Because an insurer in Arizona is subject to the tenets of good faith and fair dealing, one may wonder whether it acts in bad faith in espousing that it had failed to receive adequate notice of an agreement, when, in fact, that very agreement had been crafted in the mediation in which it participated. After all, if an insurer has acted in bad faith when determining whether to accept a settlement offer, it becomes liable to the insured. Hartford Accident & Indem. Co. v. Aetna Cas. & Sur. Co., 792 P.2d 749 (Ariz. 1990) citing Farmer's Ins. Exch. v. Henderson, 82 Ariz. at 335, 338, 313 P.2d at 404, 406 (Ariz. 1957). For reasons set out below, a court is unlikely to find that an insurer has breached its duties of good faith and fair dealing in contesting notice of a Morris agreement developed in mediation in which the insurer participated.
First, case law does not provide much assistance regarding an attorney's ethical rules in this context, and in Monterey Homes, the issue was not even raised. Carrie Menkel-Meadow, "Ethics, Morality and Professional Responsibility in Negotiation" in Dispute Resolution Ethics: A Comprehensive Guide 119–154 (Phyllis Bernard & Bryant Garth eds., 2002). The court has made clear that negligence by an insurer by itself is not sufficient to impose bad faith liability. Hartford Accident & Indem. Co. v. Aetna Cas. & Sur. Co., 792 P.2d 749 (Ariz. 1990), citing Farmer's Ins. Exchange 82 Ariz. at 338, 313 P.2d at 406. Attorneys have been sanctioned, however, when "a negotiator deliberately refused to answer, recklessly gave incomplete or incorrect responses, or allowed some incorrect fact or information to stand; attorneys have also been sanctioned for listening to other parties' disclosures but not disclosing information, or failing to send the client with settlement authority to appropriate meetings."
Additionally, zealous advocacy is required in mediation. Lawrence Fox, "Mediation Values and Lawyer Ethics: For the Ethical Lawyer the Latter Trumps the Former," in Dispute Resolution Ethics: A Comprehensive Guide 119–154 (Phyllis Bernard and Bryant Garth eds., 2002), citing G. Heilmeman Brewing Co. v. Joseph Oat Corp., 871 F. 2d 648 (7th Cir. 1989). "Neither client nor lawyer has a duty to the mediation process which outweighs the obligation to act in the best interest of the client, even if that means the mediation is fated to fail. If that objective necessitates the attorney to display sincere concern for the position of the other side; or requires the attorney to concede some point or appear reasonable or act gracious, that may be perfectly acceptable behavior, if its singular purpose is to advance the interests of the client." Id. That is, the attorney's responsibility is to his client rather than to the mediation process. Even more, when mediation fails, it does not mean that a lawyer has participated in bad faith. After all, the decision to settle or reach an agreement does not belong to the lawyer; settlement authority resides with the client. Ariz. Rules of Prof'l Conduct R. 1.2.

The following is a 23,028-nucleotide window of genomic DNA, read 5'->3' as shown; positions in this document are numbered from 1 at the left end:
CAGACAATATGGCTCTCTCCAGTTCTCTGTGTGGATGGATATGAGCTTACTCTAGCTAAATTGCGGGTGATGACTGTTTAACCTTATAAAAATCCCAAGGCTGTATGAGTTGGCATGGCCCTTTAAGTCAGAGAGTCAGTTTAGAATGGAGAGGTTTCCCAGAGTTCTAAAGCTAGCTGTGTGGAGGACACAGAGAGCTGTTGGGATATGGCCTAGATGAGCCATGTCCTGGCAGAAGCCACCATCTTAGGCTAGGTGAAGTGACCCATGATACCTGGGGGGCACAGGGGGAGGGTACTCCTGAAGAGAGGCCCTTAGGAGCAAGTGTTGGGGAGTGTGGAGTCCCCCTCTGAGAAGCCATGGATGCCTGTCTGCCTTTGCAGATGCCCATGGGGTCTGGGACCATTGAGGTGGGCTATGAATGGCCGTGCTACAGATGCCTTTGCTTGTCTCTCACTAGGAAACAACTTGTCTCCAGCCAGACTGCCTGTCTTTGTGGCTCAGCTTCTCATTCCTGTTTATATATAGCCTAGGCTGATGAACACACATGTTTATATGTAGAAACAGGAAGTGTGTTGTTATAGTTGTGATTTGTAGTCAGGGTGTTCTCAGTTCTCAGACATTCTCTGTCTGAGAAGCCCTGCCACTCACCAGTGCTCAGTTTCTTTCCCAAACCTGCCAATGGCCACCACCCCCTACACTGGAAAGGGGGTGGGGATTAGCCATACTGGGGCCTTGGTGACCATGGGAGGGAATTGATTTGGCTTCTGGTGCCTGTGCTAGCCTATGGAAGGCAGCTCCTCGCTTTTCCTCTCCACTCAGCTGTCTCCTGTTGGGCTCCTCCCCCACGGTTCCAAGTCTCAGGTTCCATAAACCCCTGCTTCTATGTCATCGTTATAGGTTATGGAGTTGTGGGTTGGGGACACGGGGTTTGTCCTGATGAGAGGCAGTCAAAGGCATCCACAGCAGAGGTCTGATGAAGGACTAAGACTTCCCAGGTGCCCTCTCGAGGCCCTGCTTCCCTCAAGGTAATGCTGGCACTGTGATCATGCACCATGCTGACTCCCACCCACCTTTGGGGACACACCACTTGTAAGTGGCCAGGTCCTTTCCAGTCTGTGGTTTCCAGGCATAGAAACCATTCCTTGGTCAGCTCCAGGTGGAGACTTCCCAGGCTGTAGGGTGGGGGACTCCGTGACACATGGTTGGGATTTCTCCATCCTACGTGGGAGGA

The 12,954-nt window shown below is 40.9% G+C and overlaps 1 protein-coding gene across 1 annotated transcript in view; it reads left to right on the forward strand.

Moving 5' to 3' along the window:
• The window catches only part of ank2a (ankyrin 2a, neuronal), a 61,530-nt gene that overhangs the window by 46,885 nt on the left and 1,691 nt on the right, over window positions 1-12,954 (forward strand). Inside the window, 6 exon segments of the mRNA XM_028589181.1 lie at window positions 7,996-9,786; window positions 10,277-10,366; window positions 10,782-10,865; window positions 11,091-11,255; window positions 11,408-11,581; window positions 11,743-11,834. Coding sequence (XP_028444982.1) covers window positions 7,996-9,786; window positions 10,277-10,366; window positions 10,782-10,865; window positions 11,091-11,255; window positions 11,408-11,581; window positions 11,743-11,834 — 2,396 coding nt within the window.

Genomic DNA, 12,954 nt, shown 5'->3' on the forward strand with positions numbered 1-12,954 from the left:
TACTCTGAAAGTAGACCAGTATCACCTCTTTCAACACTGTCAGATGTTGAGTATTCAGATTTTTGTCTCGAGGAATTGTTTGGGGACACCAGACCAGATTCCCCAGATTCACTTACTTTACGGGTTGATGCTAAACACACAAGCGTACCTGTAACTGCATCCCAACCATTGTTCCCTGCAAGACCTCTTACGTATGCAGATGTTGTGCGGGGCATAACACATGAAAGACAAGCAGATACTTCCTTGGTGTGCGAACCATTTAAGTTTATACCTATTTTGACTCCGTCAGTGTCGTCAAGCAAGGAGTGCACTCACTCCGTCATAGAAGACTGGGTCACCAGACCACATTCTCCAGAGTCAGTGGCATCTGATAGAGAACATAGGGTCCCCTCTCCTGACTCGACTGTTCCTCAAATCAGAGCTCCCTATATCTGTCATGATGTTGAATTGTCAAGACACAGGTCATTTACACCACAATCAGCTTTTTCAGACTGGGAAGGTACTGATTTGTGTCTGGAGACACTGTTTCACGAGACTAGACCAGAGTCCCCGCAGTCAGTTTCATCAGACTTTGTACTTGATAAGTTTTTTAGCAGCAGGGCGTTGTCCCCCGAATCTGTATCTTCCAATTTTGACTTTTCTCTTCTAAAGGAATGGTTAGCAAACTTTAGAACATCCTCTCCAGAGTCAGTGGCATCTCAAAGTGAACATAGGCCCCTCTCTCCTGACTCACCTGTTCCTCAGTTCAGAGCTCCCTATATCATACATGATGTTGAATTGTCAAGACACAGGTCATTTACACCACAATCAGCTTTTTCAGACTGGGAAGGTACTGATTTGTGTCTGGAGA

Consequently, because parties to mediation are not required to reach a settlement agreement, a court is unlikely to find that an insurer has acted in bad faith by participating in mediation—in which an agreement is reached between a claimant and its insured—that the insurer later contests. In fact, if the attorney for the insurer contravenes the insurer's advice and goes along with the process, he has failed to distinguish to what or to whom his obligation is owed. Again, it is not owed to the process; rather, it is owed to the client, the insurer.